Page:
The Skints – Part and Parcel (Album)
Reviewed by Henry Raby
The Skints were always the ‘youngblood’ band of the ska-punk scene, taken on tour by The King Blues and Random Hand and being warmly welcomed by their fans. They’ve also been scooped up by You Me At Six, Gogol Bordello and Less Than Jake as support acts. Now The Skints have a specific plan of attack. This album feels purposely designed to appeal to a wider range of fans. The Skints know their fanbase has expanded beyond punks, ska fans and political activists. With radio play as well as plenty of large scale festivals coming up, The Skints have written and released an album for the summer, for outdoor events, for audiences seeking pleasant pop tunes. That’s not to say they have lost their political sensibilities.
SunnySunny lets Jamie take over vocals and is by far The Skints’ most beautifully traditional Trojan-inspired reggae tune to date, listening to it is like taking a dip in a hot bath and being drowned in sweetness. Rubadub is a song that The Skints might not have been able to pen and record a few years back, it’s got a pinned down ska vibe. Far more controlled and sharper than a hazy blaze of ska-punk.
Up Against The Wall Riddim is the perfect example of The Skints’ song-writing skills, each vocalist adds something different to this track, Jamie’s Jamaica-infused crooning, Marcia’s songbird-style loveliness and Josh’s East London biting rapping. However, in my opinion, check out the single version they recorded for a faster punkier pace.
Rat-A-Tat shows off The Skints’ direction. Gone are the blitz of rage, the ravings about unemployment, racism and war. The Skints have grown up and got sexy. “I know that you are no good for me” croons Marcia behind the low pulsing bass. The Skints have captured a coy and secretive atmosphere on this song, not necessarily dark but a tiny bit twisted.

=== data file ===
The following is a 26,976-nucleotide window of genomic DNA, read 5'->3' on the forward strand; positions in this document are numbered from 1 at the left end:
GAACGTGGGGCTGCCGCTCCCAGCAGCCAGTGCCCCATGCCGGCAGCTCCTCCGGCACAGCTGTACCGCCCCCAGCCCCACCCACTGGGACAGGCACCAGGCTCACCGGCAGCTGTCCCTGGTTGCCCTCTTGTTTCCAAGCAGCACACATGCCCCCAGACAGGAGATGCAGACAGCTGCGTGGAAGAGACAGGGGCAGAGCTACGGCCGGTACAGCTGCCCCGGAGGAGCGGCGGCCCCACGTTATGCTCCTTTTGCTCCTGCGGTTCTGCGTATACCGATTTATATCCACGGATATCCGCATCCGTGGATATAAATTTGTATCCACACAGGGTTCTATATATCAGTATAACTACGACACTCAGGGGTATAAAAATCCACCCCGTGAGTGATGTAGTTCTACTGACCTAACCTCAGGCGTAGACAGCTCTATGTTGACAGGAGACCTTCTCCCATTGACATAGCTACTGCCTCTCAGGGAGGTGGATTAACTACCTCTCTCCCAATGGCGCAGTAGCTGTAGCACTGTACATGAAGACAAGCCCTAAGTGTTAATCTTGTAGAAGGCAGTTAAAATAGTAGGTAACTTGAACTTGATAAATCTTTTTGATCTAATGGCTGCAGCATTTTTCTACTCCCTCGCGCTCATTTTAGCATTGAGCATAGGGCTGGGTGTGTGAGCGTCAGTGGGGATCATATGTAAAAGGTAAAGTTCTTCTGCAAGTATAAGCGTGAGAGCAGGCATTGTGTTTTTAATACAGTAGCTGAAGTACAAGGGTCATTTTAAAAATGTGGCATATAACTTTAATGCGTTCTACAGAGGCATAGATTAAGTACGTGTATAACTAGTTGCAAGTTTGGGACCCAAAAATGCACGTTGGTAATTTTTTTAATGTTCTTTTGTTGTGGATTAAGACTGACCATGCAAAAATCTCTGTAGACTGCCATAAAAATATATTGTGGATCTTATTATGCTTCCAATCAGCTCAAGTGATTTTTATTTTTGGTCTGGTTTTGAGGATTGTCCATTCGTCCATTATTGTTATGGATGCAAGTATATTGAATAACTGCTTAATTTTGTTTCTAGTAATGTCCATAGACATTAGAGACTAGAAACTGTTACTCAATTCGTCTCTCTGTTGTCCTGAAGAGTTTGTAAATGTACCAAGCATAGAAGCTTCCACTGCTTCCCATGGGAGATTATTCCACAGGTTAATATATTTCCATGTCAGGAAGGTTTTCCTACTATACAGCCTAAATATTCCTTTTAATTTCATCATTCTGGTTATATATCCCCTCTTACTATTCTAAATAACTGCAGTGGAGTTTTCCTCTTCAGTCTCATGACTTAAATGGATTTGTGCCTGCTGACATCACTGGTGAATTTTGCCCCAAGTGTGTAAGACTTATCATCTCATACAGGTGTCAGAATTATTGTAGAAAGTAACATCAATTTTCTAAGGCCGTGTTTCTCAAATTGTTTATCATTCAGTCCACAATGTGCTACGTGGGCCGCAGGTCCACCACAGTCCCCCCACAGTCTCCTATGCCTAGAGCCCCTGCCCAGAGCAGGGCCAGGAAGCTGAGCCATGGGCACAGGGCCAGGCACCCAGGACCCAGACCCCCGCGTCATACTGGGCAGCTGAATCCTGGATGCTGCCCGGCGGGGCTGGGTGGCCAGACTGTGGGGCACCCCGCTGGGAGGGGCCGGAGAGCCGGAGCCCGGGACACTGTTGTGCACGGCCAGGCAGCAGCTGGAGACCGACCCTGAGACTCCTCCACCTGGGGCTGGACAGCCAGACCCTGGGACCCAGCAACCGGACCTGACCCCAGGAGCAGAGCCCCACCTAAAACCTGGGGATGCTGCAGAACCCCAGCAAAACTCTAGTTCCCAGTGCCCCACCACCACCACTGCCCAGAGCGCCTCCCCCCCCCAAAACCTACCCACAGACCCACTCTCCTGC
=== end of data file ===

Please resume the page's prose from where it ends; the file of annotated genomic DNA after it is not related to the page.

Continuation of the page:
Lay You Down and Ring Ring are fun and light little tunes, one for the girls, one for the boys. Marcia heads up Ring Ring, a song which puts Lily Allen to shame when it comes to joyous female-fronted upbeat ska songs. This song is sweetly amorous. Lay You Down is the opposite; led by Josh it has the laddish Madness/Ordinary Boys swagger.
Whilst The King Blues took their politics to a very direct and specific “We are angry and we are fighting back” stance in their lyrics, the Skints think domestically in terms of politics. Up Against The Wall Riddem and Live East Die Young both hone in on individual oppression wrapped up within tales of youthful London life.
Whilst their debut album could be compared to Capdown, King Prawn, Sonic Boom Six etc., this album has more roots in ’60s Trojan reggae, Lover’s Rock, Gregory Isaacs, Alton Ellis etc. Far more straight love songs, but also hints of cleverly intertwined politics, darker undertones and stylised bouncy summery reggae for bouncy summery festivals.
To summarise the album, take this quote: “I may like reggae but I know where I’m from, Babylon born inna East London.” It’s sweet reggae written in dangerous London. Delicious reggae for devious times.